10. The Law Enforcement Alliance of America, as Amicus Curiae, argues that the method by which the Brady Act was enacted violates the “structuralist” test articulated by Garcia v. San Antonio Metropolitan Transit Authority, 469 U.S. 528, 105 S.Ct. 1005, 83 L.Ed.2d 1016 (1985), under which the States are protected from overreaching by the federal government primarily by “the workings of the National Government itself, rather than in discrete limitations on the objects of federal authority.” Id. at 552, 105 S.Ct. at ----. The Court in New York has indicated that Garcia is limited to statutes that subject “a State to the same legislation applicable to private parties.” New York, 505 U.S. at 160, 112 S.Ct. at 2420. But even if we assume that Garcia's structuralist test were applicable, we cannot accept the Law Enforcement Alliance's view that the Brady Act would fail the test. There is no showing that the States affected were “deprived of any right to participate in the national political process” or were “singled out in a way that left [them] politically isolated and powerless.” South Carolina v. Baker, 485 U.S. at 513, 108 S.Ct. at 1361.
11. Because we hold that the Brady Act does not violate the Tenth Amendment, we do not consider whether section 922(s)(2) is severable from the remainder of the Act, or whether the district courts erred in issuing injunctions that applied statewide.
12. Mack and Printz also make a vagueness argument based on their exposure to civil proceedings. Neither Mack nor Printz has been subjected to civil proceedings, nor have they pointed to any civil proceeding to which they would be subject that would violate the Fifth Amendment. In any event, because this issue was not raised below, we decline to reach it.
13. Mack and Printz also suggest that they need not face a reasonable threat of prosecution. None of the cases that they cite support this proposition, however. See Board of Natural Resources, 992 F.2d at 945 (plaintiff showed injury in fact); Epperson v. Arkansas, 393 U.S. 97, 89 S.Ct. 266, 21 L.Ed.2d 228 (1968) (Court did not reach the justiciability issue); Beacon Journal Pub. Co. v. Unger, 532 F.Supp. 55, 58 (N.D.Ohio 1982) (plaintiff showed injury in fact); Brown v. EPA, 521 F.2d at 831 & 829 n. 1 (the EPA had already given a notice of violation.); Gentile v. State Bar, 501 U.S. 1030, 111 S.Ct. 2720, 115 L.Ed.2d 888 (1991) (plaintiff charged with violation); Babbitt v. Farm Workers, 442 U.S. 289, 299-300, 99 S.Ct. 2301, 2309-10, 60 L.Ed.2d 895 (even though plaintiffs did not face an imminent threat of prosecution, statute was “sure to work the injury alleged,” and so Court found a case or controversy).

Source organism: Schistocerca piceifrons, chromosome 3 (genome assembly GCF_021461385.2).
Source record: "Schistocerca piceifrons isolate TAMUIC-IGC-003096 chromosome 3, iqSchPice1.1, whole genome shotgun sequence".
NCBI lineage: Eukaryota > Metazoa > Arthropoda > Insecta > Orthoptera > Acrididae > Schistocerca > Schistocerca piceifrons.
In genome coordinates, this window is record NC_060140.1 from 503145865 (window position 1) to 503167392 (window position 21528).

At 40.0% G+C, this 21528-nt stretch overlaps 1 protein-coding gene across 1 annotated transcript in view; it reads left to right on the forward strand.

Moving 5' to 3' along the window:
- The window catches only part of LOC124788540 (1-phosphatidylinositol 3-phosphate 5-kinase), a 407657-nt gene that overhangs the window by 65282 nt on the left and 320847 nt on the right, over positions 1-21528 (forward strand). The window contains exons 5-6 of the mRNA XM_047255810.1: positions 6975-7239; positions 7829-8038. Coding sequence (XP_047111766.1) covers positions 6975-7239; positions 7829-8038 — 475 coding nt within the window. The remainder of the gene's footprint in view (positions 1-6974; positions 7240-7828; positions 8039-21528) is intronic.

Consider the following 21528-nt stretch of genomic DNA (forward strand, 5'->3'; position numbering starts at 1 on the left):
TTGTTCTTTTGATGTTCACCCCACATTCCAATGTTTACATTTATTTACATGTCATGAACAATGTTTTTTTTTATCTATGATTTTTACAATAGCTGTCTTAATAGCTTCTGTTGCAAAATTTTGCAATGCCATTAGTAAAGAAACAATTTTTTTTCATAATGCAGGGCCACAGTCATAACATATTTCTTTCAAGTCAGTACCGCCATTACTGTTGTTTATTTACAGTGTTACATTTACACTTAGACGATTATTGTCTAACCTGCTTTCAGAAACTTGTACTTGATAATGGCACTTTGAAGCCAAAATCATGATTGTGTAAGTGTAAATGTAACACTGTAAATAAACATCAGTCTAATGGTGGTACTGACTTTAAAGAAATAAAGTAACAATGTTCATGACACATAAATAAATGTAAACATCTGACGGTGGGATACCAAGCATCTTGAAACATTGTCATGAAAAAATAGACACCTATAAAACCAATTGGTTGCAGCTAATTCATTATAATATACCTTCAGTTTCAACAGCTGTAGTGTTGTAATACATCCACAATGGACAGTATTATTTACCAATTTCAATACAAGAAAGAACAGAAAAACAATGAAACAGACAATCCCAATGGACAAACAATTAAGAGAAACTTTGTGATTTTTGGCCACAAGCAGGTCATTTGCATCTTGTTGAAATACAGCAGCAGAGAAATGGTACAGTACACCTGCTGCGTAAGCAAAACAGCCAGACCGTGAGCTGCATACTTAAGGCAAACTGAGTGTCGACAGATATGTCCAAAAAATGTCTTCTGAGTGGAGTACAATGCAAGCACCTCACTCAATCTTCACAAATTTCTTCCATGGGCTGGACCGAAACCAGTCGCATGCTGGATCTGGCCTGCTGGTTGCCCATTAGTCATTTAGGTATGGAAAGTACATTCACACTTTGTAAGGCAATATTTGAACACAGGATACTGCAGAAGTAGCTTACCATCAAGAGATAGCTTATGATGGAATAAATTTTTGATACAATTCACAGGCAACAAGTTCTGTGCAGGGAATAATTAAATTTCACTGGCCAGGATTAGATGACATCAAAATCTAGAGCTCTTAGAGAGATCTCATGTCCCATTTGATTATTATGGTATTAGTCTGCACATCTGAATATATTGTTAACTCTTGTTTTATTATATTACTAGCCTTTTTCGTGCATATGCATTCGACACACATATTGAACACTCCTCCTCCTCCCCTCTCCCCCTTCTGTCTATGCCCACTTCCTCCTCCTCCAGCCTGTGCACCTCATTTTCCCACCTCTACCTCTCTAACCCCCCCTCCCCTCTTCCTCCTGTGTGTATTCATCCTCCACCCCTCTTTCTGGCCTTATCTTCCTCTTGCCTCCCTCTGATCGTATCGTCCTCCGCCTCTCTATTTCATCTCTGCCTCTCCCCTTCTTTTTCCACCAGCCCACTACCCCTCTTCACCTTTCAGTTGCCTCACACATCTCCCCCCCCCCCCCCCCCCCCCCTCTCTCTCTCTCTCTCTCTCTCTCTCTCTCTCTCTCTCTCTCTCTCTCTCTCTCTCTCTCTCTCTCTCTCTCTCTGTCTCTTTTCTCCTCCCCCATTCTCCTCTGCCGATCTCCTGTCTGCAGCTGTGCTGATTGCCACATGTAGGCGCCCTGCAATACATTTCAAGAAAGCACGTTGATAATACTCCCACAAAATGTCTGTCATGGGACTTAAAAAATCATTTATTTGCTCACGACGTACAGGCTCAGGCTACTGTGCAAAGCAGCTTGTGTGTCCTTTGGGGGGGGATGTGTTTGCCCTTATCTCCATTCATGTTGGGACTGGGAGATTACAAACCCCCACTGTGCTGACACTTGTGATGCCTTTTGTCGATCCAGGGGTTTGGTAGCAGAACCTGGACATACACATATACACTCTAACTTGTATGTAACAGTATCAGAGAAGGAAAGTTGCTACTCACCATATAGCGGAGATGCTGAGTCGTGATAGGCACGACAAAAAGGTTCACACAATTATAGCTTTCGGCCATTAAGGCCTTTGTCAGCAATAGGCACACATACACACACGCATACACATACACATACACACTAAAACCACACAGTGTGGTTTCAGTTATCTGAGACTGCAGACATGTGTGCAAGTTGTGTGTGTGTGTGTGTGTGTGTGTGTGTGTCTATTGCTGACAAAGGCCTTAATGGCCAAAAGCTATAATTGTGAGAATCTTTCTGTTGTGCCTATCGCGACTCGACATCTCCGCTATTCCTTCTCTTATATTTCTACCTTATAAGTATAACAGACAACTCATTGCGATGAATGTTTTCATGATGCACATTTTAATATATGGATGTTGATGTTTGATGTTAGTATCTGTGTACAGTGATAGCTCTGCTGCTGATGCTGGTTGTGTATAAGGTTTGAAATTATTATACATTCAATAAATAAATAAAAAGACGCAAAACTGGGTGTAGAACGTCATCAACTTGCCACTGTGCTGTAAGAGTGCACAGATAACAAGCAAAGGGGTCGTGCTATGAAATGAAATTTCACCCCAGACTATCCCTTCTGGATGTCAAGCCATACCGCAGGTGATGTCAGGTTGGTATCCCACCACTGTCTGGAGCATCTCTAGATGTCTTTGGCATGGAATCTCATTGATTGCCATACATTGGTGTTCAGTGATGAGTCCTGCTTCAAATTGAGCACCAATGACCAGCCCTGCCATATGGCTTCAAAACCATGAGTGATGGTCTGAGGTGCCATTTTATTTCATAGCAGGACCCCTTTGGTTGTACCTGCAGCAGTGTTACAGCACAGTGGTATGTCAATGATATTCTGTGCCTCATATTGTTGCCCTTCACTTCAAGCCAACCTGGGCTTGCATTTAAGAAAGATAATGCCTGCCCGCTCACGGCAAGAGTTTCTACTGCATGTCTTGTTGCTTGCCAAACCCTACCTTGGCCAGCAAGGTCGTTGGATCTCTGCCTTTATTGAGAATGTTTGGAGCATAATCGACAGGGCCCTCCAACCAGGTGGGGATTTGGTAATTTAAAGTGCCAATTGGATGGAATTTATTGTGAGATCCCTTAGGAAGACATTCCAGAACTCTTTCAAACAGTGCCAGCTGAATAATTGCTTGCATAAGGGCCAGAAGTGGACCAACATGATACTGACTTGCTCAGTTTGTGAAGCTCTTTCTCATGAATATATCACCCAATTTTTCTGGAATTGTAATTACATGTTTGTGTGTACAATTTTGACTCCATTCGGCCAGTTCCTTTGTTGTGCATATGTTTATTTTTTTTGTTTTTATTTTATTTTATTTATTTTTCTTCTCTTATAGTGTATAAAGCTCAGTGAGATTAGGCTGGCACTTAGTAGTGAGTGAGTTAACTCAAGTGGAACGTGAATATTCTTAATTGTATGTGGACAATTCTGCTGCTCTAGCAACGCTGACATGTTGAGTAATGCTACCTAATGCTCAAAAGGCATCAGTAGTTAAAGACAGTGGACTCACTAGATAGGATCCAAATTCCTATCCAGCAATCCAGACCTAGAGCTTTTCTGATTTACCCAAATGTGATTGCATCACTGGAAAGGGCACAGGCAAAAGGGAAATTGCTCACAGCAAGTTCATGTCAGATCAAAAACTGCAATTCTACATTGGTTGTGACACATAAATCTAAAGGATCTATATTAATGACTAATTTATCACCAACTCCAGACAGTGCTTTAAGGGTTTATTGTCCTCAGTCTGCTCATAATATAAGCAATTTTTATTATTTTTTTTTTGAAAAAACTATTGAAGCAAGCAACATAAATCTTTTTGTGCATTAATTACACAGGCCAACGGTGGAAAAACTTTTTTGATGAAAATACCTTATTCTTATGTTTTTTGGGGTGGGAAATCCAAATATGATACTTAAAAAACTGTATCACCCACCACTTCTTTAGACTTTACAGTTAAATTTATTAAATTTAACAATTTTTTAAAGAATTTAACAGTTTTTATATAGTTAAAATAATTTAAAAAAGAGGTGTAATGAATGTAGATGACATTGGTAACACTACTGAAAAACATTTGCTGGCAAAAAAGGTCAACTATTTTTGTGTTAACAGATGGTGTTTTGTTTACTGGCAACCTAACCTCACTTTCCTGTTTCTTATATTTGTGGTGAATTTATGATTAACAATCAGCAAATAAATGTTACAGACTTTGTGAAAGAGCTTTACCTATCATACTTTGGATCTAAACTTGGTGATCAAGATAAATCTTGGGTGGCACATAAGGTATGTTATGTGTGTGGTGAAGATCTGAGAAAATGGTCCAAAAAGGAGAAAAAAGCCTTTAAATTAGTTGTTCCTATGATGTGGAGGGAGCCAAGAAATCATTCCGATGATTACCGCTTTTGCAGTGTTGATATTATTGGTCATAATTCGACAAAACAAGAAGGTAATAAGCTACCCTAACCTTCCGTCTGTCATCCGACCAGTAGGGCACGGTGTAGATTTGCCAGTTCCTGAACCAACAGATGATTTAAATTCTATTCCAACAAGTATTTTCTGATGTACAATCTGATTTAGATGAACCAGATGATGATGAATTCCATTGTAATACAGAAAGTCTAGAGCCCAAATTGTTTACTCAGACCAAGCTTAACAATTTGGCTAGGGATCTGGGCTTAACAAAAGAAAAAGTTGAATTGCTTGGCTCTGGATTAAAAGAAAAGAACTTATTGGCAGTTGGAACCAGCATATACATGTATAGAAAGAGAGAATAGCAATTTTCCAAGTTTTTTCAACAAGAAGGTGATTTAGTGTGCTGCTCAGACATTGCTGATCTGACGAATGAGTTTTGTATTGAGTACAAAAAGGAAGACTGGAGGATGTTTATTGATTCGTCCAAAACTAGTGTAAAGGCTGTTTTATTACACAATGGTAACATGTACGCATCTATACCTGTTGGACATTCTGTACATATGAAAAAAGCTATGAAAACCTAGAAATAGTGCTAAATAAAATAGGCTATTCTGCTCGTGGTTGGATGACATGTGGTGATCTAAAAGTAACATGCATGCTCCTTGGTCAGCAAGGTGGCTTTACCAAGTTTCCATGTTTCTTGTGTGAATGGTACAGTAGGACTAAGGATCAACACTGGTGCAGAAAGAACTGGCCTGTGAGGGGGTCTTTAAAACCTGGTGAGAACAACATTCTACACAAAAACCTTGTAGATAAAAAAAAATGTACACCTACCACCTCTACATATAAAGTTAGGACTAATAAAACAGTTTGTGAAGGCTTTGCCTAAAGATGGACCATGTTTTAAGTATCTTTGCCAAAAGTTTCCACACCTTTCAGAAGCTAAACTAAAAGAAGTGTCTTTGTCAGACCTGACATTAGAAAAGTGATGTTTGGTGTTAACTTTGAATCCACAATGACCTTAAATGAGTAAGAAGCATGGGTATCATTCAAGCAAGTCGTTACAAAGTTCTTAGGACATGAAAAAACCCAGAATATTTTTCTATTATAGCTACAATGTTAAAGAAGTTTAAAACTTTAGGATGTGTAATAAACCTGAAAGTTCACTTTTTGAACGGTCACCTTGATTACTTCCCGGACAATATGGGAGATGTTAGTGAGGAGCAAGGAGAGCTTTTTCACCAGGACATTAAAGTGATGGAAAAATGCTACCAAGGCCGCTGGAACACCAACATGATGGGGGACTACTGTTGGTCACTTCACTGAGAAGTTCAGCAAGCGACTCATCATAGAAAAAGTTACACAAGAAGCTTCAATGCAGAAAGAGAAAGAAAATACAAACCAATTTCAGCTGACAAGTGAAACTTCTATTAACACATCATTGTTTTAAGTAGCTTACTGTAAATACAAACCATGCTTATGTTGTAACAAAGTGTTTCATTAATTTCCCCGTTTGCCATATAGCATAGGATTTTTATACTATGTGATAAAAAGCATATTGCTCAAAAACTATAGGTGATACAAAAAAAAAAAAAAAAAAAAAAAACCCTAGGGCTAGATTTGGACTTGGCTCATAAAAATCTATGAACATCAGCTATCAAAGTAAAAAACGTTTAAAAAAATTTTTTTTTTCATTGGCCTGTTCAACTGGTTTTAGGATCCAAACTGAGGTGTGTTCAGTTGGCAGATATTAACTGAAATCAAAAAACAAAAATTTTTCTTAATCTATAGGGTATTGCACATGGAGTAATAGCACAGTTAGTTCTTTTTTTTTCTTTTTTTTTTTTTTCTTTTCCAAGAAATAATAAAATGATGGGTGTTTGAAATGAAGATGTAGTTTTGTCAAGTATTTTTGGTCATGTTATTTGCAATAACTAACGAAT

1. Given the majority's decision, I see no need to discuss the criminal provisions of this law, the severability of the law's provisions, or the breadth of the injunctions imposed by the district courts.
2. Cf. Lao-tzu, Bartlett's Familiar Quotations 65, quotation 1, (1980).
Opinion by Judge CANBY; Partial Concurrence and Partial Dissent by Judge FERNANDEZ.